Seventh Art Blog

My Childhood, My Country – Awards News

by: Phil Grabsky

Valladolid, Spain. 15 November 2021

Director Phil Grabsky at the Cologne Film Festival, November 2021

Where to start? What a last few days it has been. And indeed what a year we have all had since I last wrote a blog. Are we out of Covid yet? It certainly doesn’t feel like it. Mask on, mask off. 1 in 50 Brits have it – including two of my own colleagues. But if there is one thing you can rely on it’s that Seventh Art keep on doing what we do which, no matter what, is to make and distribute documentaries. We have navigated the choppy waters of the Coronavirus well enough, and have made some super films nevertheless – such as RAPHAEL REVEALED, FRIDA KAHLO, SUNFLOWERS, and, most recently, THE DANISH COLLECTOR.  But, without question, our biggest achievement is that we finished a film that I genuinely thought at various times was impossible: MY CHILDHOOD, MY COUNTRY – 20 YEARS IN AFGHANISTAN.

What a wonderful stamp of approval. These are two excellent festivals, very much respected. The competition to get in is fierce and to actually win is simply fabulous.

It was also such a treat to actually watch the films with an audience. They loved it – indeed in Valladolid, they gave it a long standing ovation which left me rather embarrassed. Of course it not me that is moving people – it is Mir and his life story. My co-director Shoaib Sharifi and I certainly have had a very tough journey making this film – and there are others I have to point out in a moment who were absolutely essential – but it is Mir who has lived and struggled, persisted and laughed his way through two decades in that extraordinary, and extraordinarily tough, country.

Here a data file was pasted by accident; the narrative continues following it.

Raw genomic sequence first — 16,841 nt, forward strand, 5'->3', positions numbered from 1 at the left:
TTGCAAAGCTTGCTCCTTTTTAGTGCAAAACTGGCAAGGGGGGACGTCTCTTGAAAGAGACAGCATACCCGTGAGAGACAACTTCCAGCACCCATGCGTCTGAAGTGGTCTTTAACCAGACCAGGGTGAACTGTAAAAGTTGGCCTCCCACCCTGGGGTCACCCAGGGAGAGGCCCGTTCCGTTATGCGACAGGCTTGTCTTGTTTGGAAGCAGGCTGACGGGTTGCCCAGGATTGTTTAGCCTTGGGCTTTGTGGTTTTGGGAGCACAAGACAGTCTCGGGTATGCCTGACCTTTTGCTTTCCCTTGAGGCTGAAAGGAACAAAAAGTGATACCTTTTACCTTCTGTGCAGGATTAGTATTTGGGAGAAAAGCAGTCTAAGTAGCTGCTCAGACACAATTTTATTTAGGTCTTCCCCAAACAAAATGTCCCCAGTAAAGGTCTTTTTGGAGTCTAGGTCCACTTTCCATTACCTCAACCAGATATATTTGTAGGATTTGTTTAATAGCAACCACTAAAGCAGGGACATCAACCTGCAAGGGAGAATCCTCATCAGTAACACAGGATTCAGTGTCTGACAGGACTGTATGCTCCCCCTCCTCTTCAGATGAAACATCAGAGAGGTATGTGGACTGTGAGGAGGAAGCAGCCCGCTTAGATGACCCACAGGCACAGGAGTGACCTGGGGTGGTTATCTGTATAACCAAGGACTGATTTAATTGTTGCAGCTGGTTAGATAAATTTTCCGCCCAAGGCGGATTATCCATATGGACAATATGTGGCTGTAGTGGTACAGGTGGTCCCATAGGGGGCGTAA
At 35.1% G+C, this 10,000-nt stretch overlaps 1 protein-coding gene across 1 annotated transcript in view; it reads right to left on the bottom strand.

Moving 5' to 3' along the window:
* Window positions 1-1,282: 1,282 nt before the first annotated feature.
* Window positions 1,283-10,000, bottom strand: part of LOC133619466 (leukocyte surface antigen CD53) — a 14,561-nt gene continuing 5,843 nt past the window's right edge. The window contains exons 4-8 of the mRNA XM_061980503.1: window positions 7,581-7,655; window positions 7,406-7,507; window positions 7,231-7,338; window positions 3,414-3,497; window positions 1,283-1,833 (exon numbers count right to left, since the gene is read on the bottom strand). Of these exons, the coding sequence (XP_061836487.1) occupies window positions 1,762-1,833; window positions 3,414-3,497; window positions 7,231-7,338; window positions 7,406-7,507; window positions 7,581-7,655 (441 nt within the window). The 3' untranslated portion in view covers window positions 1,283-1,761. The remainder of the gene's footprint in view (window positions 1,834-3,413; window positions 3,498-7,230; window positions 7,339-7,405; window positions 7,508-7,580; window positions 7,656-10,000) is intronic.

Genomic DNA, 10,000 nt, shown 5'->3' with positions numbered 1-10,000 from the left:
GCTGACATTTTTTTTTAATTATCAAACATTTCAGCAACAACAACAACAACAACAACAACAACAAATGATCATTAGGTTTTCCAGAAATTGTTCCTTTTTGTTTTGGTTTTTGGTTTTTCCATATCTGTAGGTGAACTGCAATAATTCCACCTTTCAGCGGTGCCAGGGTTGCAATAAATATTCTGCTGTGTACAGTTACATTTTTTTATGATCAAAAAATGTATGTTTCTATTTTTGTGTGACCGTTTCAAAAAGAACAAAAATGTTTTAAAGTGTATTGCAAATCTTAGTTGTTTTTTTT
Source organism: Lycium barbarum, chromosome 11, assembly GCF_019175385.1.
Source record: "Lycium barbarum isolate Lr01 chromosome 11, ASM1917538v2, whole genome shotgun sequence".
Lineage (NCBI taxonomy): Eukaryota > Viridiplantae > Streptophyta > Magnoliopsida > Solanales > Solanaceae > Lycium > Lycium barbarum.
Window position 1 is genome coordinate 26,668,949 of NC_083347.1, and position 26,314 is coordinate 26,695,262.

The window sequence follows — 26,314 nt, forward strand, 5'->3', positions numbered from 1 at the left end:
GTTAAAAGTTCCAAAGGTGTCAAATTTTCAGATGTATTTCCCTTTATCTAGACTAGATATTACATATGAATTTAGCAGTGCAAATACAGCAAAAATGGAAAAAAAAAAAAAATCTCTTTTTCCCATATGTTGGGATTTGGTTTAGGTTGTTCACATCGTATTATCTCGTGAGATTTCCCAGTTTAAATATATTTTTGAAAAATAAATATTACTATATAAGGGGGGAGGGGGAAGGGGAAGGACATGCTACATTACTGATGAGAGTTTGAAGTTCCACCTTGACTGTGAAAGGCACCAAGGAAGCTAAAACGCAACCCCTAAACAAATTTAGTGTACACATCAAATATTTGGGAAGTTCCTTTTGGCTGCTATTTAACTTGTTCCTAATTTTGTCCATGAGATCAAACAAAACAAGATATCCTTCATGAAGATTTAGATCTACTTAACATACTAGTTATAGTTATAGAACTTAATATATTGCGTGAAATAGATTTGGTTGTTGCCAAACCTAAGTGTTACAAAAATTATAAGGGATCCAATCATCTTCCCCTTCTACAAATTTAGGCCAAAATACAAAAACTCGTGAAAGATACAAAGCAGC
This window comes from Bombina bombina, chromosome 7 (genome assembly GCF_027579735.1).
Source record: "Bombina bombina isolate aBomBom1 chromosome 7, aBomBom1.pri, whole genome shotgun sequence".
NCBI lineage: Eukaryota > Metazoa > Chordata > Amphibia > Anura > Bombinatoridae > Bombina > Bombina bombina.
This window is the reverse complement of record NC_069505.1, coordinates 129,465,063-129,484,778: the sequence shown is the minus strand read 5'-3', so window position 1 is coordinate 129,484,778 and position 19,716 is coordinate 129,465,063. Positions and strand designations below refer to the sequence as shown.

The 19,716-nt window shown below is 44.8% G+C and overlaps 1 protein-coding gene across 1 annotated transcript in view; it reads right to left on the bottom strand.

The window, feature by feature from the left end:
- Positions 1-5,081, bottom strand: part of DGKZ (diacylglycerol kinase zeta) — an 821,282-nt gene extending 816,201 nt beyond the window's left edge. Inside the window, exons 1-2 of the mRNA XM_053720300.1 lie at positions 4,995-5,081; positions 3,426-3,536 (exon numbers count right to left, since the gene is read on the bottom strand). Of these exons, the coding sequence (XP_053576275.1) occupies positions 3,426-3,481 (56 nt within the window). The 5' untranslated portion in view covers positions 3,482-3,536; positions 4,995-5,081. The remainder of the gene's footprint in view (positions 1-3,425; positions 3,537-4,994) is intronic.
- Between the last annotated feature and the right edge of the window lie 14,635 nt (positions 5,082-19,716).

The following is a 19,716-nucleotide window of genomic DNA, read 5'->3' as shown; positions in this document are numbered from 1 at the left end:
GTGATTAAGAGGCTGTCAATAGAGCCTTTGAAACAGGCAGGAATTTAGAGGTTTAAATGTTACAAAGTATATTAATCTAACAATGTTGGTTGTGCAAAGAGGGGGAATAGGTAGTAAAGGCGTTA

I can think of various moments 2 or 3 years ago when I thought we simply had to cancel the whole thing. Barely any funding, difficulties in filming, and various other issues. A few deep breaths, a few last gasp attempts, and an extraordinary Head of Production in my wife Amanda who somehow just kept the whole thing moving steadily forwards.

Let me though point out a few others who were critical to this production. Without Amanda, as I mentioned, there would not have been the first film never mind the second nor third. Without Clive, the editor, I don’t know what we would have but it wouldn’t be this – or we’d have simply stopped. If anyone wins an individual award for this film, it should be him.  Working with snatches of footage that would arrive from Kabul (and needed transcribing, translating, subtitling before he could even start with it) was such a task. But it was the ability to hold multiple stories in his hands, moving them steadily along with a cinematic feel, an emotional cloak and an intellectual drive, lightly delivered so our audience would not be overwhelmed or confused; that ability is what makes Clive a great editor.